Abbé Arthur Ponde addresses his priests after a service at St. Augustin Church, Lemba, Kinshasa.

Abbé Arthur Ponde

St. Augustin Church, Lemba, Kinshasa; director of Caritas Kinshasa

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Fundamentally, the church is apart from politics here—the church is there to accompany the population and wake up their conscience. Now the church is telling people who are supposed to do justice to do it well. The role of the church is not to be transformed as a political party.

If the politicians are also Christian, they need to prove that—to demonstrate it through their acts. We must see the social conditions of the population change. We need a peaceful life, without trouble. We want people to live freely in our beautiful country.

A priest addresses his acolytes after a service at St. Benoît Church, Lemba, Kinshasa.

Père Michel Makai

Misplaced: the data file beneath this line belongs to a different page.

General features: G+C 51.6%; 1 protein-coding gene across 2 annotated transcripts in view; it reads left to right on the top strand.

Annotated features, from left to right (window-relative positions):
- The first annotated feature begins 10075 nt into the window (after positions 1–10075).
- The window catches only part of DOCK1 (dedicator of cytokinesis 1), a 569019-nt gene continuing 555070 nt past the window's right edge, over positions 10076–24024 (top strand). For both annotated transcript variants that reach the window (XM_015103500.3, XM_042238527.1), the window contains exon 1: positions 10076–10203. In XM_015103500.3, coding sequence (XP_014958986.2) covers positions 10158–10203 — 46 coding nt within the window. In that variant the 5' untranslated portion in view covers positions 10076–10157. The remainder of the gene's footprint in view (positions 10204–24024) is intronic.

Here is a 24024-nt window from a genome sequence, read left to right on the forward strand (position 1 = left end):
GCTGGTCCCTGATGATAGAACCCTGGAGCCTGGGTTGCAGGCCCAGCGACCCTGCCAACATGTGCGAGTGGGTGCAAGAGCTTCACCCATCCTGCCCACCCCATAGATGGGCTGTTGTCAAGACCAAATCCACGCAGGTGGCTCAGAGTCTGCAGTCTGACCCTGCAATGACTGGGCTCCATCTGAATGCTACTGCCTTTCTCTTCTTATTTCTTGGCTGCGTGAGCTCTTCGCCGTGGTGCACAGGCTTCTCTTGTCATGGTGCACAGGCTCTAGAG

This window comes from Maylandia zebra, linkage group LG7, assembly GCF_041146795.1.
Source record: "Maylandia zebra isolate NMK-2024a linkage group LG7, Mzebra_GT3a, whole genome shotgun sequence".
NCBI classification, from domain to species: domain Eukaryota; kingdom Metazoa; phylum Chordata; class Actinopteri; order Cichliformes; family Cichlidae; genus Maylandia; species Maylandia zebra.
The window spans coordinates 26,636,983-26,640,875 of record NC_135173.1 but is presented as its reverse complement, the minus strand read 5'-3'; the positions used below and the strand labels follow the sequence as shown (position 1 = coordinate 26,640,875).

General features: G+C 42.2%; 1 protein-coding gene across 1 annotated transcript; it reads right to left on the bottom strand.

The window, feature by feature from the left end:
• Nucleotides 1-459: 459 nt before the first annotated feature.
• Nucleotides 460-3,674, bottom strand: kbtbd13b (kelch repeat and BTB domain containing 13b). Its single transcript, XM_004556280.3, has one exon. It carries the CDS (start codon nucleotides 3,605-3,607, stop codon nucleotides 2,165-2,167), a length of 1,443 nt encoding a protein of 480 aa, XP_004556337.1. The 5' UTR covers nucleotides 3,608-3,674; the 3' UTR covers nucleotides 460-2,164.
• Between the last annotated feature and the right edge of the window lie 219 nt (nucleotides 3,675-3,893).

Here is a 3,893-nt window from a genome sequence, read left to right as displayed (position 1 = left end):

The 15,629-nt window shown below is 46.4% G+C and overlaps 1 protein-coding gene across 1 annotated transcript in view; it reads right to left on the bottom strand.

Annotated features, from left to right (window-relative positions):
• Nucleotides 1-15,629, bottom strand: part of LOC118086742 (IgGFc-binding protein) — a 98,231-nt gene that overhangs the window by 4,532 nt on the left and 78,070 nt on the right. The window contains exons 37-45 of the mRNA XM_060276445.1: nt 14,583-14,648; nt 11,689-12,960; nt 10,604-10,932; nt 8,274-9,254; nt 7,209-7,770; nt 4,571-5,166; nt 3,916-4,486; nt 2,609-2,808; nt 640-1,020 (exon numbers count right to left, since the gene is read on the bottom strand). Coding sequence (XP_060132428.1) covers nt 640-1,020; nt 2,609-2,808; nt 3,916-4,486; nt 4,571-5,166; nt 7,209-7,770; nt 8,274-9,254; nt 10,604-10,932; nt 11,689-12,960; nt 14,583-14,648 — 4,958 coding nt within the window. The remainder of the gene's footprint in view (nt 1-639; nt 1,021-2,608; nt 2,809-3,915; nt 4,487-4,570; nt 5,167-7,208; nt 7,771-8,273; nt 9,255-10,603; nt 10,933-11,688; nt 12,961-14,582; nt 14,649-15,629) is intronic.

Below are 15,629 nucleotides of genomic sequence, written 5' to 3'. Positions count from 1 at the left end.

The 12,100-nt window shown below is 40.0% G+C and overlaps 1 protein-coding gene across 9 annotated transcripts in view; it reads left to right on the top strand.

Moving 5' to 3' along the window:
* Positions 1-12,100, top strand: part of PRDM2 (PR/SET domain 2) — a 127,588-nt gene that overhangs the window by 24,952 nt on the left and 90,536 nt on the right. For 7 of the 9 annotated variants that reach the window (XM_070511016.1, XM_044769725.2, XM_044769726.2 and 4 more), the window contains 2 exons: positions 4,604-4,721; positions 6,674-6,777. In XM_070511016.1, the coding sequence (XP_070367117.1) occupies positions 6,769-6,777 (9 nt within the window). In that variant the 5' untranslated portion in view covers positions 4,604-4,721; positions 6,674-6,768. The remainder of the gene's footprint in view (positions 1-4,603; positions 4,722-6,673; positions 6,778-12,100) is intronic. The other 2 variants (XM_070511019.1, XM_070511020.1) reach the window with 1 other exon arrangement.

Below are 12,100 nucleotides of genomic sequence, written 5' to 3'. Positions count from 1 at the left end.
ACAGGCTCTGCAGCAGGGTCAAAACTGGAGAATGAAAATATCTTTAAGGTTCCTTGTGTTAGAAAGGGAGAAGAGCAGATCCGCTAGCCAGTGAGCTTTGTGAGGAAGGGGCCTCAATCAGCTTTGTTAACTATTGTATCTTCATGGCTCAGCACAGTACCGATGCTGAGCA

St. Alphonse Church, Matete, Kinshasa

I am on a mission to Kinshasa from Mozambique. The church has been in Mozambique for five centuries, but the communist system of politics [in that country] affected it. People there just go to church on Sunday, but here in the DRC people attend services most days.

Life has become very difficult in the DRC. People look to us for help—material help and spiritual help. The church is also there to wake up people’s minds and consciences. The church is apart from politics—the church is there to educate.

The Comité Laïc de Coordination is organizing some actions and activities—activities that will allow our voices to be heard. In terms of what the church has done, the people have more confidence in the church than the government.

Abbé Pierre Fourier Mousakaya

St. Augustin Church, Lemba, Kinshasa

The church doesn’t just take care of spiritual aspects—it also takes care of the social and political aspects in the development of people. The relationship between the church and the government doesn’t work the way it should, because the church is telling the truth and its political mission is to tell the truth—to show that this is good, and this is bad. It’s denouncing the bad behavior of politicians.

Choir members during Sunday service at St. Augustin Church, Lemba, Kinshasa.